Why Monday Is Not the Worst Day of the Week

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monday is not the worst
For decades, we’ve viewed Monday as the Worst Day Ever.

Why? Well, the reasons seem obvious—it’s the first day after the weekend, and we all know that weekends go way too quickly. Monday arrives and you have to get up early, go to work, and slave away after having two days of complete freedom.

However, there are other days that are much worse. I propose something controversial: Monday is not the worst day of the week. Instead, Tuesday—and even Thursday—take this not so coveted accolade.

But, on which day are we most productive? The answer might surprise you.


Why we hate Monday

It’s not difficult to understand why Monday is a despised day for many people. You get used to the weekend and to sleeping in, and after two days of doing whatever you want, you’re back in the world of work. You’re tired, you’re cranky, and you would much rather be at home, sleeping. I mean, who doesn’t prefer weekends, right?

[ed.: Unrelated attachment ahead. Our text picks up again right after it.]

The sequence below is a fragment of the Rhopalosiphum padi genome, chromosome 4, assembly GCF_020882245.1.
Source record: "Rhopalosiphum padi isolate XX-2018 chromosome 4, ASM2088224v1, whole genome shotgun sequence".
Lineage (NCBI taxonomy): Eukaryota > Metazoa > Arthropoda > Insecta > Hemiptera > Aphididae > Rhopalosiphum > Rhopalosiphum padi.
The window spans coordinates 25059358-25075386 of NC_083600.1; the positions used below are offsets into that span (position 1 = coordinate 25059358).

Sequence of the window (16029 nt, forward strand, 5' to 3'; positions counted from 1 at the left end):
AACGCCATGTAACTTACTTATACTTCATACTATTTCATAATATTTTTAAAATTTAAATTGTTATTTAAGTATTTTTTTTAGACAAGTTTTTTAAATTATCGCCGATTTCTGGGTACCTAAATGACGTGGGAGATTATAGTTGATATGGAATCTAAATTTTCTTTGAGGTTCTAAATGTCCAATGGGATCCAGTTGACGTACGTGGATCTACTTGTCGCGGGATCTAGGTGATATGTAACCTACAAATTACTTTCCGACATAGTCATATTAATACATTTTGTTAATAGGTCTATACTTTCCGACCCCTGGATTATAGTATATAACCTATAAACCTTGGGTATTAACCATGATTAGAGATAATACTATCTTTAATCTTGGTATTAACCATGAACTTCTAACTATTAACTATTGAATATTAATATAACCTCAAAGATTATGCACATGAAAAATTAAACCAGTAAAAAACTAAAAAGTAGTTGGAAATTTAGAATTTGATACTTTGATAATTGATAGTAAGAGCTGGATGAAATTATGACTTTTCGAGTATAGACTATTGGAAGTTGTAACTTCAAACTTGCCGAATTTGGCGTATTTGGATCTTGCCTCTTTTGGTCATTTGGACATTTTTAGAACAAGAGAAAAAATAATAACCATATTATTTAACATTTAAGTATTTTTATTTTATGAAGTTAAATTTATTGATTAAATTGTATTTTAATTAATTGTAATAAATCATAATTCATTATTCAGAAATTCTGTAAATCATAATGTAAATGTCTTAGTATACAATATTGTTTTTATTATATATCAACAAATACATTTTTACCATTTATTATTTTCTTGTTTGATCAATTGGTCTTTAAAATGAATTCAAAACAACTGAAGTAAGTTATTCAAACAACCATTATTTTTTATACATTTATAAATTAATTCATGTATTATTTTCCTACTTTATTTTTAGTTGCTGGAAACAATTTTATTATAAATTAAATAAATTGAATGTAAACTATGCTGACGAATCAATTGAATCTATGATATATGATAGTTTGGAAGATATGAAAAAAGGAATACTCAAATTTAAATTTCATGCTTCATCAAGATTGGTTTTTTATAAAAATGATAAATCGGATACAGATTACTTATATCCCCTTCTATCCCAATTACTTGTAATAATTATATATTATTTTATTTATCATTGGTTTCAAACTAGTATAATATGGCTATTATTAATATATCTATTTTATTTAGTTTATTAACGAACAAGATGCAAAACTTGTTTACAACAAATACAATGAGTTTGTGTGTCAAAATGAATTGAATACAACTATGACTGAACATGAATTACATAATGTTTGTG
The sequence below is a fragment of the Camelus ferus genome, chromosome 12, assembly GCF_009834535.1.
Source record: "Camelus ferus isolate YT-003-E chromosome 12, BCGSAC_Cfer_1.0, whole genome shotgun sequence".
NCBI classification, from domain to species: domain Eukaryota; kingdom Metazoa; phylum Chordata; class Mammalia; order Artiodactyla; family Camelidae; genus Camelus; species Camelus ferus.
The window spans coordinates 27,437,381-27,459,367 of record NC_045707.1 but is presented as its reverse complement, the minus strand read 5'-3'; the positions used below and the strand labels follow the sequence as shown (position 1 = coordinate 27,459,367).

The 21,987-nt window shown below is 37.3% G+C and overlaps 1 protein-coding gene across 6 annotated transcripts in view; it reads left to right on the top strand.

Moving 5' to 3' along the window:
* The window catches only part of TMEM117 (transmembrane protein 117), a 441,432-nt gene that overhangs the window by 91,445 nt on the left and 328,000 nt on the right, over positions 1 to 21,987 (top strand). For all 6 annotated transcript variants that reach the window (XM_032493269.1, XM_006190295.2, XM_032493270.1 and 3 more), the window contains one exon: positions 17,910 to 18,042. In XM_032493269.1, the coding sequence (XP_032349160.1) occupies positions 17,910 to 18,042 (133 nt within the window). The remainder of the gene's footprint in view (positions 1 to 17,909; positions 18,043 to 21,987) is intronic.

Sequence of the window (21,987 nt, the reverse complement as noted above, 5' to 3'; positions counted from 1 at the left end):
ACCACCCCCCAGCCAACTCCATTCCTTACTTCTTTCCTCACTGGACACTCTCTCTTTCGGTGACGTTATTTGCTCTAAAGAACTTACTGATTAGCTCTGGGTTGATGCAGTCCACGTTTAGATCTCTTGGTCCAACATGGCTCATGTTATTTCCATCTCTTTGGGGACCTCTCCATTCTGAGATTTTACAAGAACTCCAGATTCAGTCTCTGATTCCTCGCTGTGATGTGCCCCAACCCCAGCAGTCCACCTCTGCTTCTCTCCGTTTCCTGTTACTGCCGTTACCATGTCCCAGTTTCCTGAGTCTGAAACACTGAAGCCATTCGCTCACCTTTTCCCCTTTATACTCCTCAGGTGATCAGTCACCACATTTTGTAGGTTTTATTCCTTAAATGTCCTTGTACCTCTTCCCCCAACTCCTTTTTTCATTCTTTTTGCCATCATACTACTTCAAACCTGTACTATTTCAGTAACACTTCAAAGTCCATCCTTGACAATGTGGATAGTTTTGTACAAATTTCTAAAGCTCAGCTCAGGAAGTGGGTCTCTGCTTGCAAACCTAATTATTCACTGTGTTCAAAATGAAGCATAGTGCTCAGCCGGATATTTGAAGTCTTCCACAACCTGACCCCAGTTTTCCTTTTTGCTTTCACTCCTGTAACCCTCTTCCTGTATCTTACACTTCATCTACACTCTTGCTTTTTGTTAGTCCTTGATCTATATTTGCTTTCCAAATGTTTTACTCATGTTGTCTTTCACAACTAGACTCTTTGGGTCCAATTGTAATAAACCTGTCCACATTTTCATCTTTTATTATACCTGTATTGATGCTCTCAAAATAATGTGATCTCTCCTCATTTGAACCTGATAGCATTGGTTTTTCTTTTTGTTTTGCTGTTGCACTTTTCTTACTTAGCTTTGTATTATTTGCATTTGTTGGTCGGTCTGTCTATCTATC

Why it’s actually not so bad

Whatever you have thought up until now, you may, in fact, have had a skewed perception of Mondays. If you really think about it—and compare it to other days—the dreaded Monday is actually not so bad:

  • You’re rested from the weekend.
  • You can occupy at least some of the day with small talk related to your weekend ventures.
  • You’re in a good mood thanks to the residual weekend high.
  • It’s only the first day back to work, so you haven’t had time to get burnt out yet.

Taking all of this into account, productivity on Mondays should be relatively high. In fact, according to a survey conducted by project management software company Flow, Monday is a prime productivity day.